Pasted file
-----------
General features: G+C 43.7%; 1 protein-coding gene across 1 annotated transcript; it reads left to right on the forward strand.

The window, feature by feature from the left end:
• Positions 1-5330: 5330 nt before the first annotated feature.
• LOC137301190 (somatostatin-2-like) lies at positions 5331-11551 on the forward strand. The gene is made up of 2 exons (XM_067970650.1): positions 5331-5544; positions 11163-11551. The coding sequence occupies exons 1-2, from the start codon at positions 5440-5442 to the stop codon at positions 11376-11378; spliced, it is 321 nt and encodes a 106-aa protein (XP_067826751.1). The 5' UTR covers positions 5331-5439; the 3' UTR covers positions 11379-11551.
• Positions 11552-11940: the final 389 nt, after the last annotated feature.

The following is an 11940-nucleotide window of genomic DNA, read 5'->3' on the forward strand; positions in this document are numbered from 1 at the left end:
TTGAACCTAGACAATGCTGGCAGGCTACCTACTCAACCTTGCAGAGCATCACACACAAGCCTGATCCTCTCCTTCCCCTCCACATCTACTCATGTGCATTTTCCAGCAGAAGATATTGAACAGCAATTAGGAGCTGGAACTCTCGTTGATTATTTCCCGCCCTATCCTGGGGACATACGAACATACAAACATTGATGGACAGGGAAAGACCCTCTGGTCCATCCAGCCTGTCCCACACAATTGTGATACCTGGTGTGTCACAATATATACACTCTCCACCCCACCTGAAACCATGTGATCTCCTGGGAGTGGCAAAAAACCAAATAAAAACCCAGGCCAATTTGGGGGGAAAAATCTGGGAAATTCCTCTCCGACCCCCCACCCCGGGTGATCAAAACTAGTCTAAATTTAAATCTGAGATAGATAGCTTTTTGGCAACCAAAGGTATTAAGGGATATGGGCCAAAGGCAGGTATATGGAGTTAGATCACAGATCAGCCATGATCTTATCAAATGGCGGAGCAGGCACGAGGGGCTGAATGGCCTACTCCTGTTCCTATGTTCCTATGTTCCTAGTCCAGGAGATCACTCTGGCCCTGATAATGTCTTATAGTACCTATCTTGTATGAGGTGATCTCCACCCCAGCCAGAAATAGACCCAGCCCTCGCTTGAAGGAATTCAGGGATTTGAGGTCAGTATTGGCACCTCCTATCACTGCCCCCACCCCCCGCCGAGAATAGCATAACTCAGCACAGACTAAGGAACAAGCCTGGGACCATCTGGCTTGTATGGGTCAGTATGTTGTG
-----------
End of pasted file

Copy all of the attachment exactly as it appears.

General features: G+C 43.7%; 1 protein-coding gene across 1 annotated transcript; it reads left to right on the forward strand.

The window, feature by feature from the left end:
• Positions 1-5330: 5330 nt before the first annotated feature.
• LOC137301190 (somatostatin-2-like) lies at positions 5331-11551 on the forward strand. The gene is made up of 2 exons (XM_067970650.1): positions 5331-5544; positions 11163-11551. The coding sequence occupies exons 1-2, from the start codon at positions 5440-5442 to the stop codon at positions 11376-11378; spliced, it is 321 nt and encodes a 106-aa protein (XP_067826751.1). The 5' UTR covers positions 5331-5439; the 3' UTR covers positions 11379-11551.
• Positions 11552-11940: the final 389 nt, after the last annotated feature.

The following is an 11940-nucleotide window of genomic DNA, read 5'->3' on the forward strand; positions in this document are numbered from 1 at the left end:
TTGAACCTAGACAATGCTGGCAGGCTACCTACTCAACCTTGCAGAGCATCACACACAAGCCTGATCCTCTCCTTCCCCTCCACATCTACTCATGTGCATTTTCCAGCAGAAGATATTGAACAGCAATTAGGAGCTGGAACTCTCGTTGATTATTTCCCGCCCTATCCTGGGGACATACGAACATACAAACATTGATGGACAGGGAAAGACCCTCTGGTCCATCCAGCCTGTCCCACACAATTGTGATACCTGGTGTGTCACAATATATACACTCTCCACCCCACCTGAAACCATGTGATCTCCTGGGAGTGGCAAAAAACCAAATAAAAACCCAGGCCAATTTGGGGGGAAAAATCTGGGAAATTCCTCTCCGACCCCCCACCCCGGGTGATCAAAACTAGTCTAAATTTAAATCTGAGATAGATAGCTTTTTGGCAACCAAAGGTATTAAGGGATATGGGCCAAAGGCAGGTATATGGAGTTAGATCACAGATCAGCCATGATCTTATCAAATGGCGGAGCAGGCACGAGGGGCTGAATGGCCTACTCCTGTTCCTATGTTCCTATGTTCCTAGTCCAGGAGATCACTCTGGCCCTGATAATGTCTTATAGTACCTATCTTGTATGAGGTGATCTCCACCCCAGCCAGAAATAGACCCAGCCCTCGCTTGAAGGAATTCAGGGATTTGAGGTCAGTATTGGCACCTCCTATCACTGCCCCCACCCCCCGCCGAGAATAGCATAACTCAGCACAGACTAAGGAACAAGCCTGGGACCATCTGGCTTGTATGGGTCAGTATGTTGTG